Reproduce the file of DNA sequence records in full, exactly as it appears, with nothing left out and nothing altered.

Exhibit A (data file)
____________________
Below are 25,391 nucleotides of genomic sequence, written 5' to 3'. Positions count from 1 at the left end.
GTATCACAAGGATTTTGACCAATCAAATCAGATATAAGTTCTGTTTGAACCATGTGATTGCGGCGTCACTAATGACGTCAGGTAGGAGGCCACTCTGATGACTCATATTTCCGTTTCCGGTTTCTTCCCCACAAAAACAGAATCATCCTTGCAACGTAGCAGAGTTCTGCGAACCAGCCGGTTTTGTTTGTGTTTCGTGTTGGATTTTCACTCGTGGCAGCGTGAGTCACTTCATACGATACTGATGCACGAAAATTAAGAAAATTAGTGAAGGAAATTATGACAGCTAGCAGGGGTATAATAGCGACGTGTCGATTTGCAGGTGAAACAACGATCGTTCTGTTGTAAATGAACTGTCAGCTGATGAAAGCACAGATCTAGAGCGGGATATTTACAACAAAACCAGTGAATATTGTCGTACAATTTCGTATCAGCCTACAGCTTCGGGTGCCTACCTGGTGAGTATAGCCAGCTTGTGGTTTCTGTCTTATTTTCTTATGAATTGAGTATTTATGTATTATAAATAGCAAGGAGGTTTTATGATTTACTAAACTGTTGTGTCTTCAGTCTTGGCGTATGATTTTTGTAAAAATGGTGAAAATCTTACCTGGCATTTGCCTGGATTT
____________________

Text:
Below are 25,391 nucleotides of genomic sequence, written 5' to 3'. Positions count from 1 at the left end.
GTATCACAAGGATTTTGACCAATCAAATCAGATATAAGTTCTGTTTGAACCATGTGATTGCGGCGTCACTAATGACGTCAGGTAGGAGGCCACTCTGATGACTCATATTTCCGTTTCCGGTTTCTTCCCCACAAAAACAGAATCATCCTTGCAACGTAGCAGAGTTCTGCGAACCAGCCGGTTTTGTTTGTGTTTCGTGTTGGATTTTCACTCGTGGCAGCGTGAGTCACTTCATACGATACTGATGCACGAAAATTAAGAAAATTAGTGAAGGAAATTATGACAGCTAGCAGGGGTATAATAGCGACGTGTCGATTTGCAGGTGAAACAACGATCGTTCTGTTGTAAATGAACTGTCAGCTGATGAAAGCACAGATCTAGAGCGGGATATTTACAACAAAACCAGTGAATATTGTCGTACAATTTCGTATCAGCCTACAGCTTCGGGTGCCTACCTGGTGAGTATAGCCAGCTTGTGGTTTCTGTCTTATTTTCTTATGAATTGAGTATTTATGTATTATAAATAGCAAGGAGGTTTTATGATTTACTAAACTGTTGTGTCTTCAGTCTTGGCGTATGATTTTTGTAAAAATGGTGAAAATCTTACCTGGCATTTGCCTGGATTT